It's not mandatory, but many couples want to include one. It can be served at the reception as the second cake, or served the night before at the rehearsal dinner. Typically the cakes are more outlandish and represent the groom's interest, whether it's a hobby or favorite sports team.
Wedding Cake Etiquette
Elise MacAdam, author of Something New: Wedding Etiquette for Rule Breakers, Traditionalists, and Everyone In Between, addresses three popular wedding cake related questions:
Do couples still do
the "cake smash" or even feed each other pieces?
MacAdam: Some people still do the cake smash, but it is not at all necessary. Often one member of the couple is sort of goaded into it. I often hear from brides who worry that their grooms will try to do the cake smash because they think it will be funny and their friends want them to. The only way to handle this is to never do the cake smash unless you have talked to your fiancée or fiancé about it and are positive he or she would be as amused as you at the prospect.
Instead of the smashing, couples can easily just go with the simpler gesture where each feeds the other a bite of cake, but again, if either member of the couple is uncomfortable with the tradition, the only thing that will be missed by skipping is that traditional photo op.
When should the wedding
cake be served, and who is responsible for getting everyone to where to cake
MacAdam: Wedding cake tends to be cut just before dessert is served (if there is to be any dessert in addition to cake) and this can come immediately at the end of a meal or after a break. It can be nice to use an interval between the meal and the cake cutting as an opportunity to do some dancing.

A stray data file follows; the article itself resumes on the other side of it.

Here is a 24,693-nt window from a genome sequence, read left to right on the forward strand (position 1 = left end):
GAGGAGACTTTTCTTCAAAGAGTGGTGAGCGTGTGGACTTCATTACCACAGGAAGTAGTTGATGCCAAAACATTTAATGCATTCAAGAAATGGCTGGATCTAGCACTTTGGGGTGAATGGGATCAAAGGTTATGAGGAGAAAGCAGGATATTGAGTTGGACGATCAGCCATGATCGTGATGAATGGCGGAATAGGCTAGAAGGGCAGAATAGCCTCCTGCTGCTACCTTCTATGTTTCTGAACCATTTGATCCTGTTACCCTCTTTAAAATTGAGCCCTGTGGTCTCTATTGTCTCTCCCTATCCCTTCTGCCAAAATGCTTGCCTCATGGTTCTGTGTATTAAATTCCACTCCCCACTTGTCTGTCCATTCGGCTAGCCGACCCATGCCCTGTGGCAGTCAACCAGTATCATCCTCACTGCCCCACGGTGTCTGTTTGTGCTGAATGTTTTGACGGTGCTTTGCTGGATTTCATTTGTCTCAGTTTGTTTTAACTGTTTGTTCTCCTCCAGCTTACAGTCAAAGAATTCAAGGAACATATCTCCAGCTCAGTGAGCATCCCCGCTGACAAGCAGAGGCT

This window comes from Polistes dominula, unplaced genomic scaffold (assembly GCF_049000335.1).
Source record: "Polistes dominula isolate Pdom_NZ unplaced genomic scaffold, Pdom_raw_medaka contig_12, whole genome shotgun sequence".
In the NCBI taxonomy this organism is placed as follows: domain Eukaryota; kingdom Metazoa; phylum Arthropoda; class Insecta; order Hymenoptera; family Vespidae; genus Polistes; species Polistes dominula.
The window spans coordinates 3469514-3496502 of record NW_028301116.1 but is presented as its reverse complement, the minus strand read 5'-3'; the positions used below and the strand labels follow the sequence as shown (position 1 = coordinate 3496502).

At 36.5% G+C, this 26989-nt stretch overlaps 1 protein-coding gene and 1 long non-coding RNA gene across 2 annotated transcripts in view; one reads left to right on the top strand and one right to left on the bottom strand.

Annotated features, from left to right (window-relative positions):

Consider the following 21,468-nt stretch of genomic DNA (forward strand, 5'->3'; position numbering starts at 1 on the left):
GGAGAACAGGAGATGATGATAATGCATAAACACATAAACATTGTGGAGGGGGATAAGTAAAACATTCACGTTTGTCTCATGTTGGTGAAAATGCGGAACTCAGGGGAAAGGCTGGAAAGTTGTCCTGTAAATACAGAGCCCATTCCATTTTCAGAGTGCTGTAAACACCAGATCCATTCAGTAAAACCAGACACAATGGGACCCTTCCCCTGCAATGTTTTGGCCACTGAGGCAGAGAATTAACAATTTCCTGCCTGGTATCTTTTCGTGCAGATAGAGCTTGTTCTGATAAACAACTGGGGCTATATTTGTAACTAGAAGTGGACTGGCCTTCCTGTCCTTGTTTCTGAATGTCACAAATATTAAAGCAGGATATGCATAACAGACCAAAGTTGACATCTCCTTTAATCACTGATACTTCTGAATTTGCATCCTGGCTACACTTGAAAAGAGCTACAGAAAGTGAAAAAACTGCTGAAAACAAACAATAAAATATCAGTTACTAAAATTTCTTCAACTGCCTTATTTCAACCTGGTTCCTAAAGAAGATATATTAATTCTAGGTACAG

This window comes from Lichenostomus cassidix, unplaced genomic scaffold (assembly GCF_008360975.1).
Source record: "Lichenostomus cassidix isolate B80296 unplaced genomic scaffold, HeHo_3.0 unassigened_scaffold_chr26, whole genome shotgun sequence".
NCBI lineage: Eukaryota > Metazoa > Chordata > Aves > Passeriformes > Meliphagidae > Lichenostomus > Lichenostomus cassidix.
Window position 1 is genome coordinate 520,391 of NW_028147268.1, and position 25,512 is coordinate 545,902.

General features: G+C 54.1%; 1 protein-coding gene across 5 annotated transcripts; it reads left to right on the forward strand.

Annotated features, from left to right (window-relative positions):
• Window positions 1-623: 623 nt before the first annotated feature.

There are numerous ways to summon
people. A few standard methods are: a. the head waiter or host at the reception
venue can circulate with the waitstaff to let guests know, b. couples that have
the traditional "first dance" can have their band or DJ re-play the
first dance song as a cue for guests to gather, or c. if someone (the best man
often does this) is serving as an "emcee" for the toasts, he (or she)
could announce that the cake cutting is about to commence.
Dancing resumes after the cake is cut.
The cake cutting is a helpful cue to guests because it signals a transition in the proceedings. After the cake is cut, guests can leave the reception without being thought rude.
Do couples still save
the top? Is there anything wrong with not doing so?
MacAdam: Couples do often save to top section of their wedding cake and many cake makers have all sorts of techniques to keep the cake in reasonably tasty form after freezing (and they will supply instructions on how to do this).
If the wedding couple doesn't have freezer space or if they are planning to go away after the wedding or if they otherwise just don't want to bother with eating year-old cake, they don't have to. Nothing bad comes from skipping the tradition.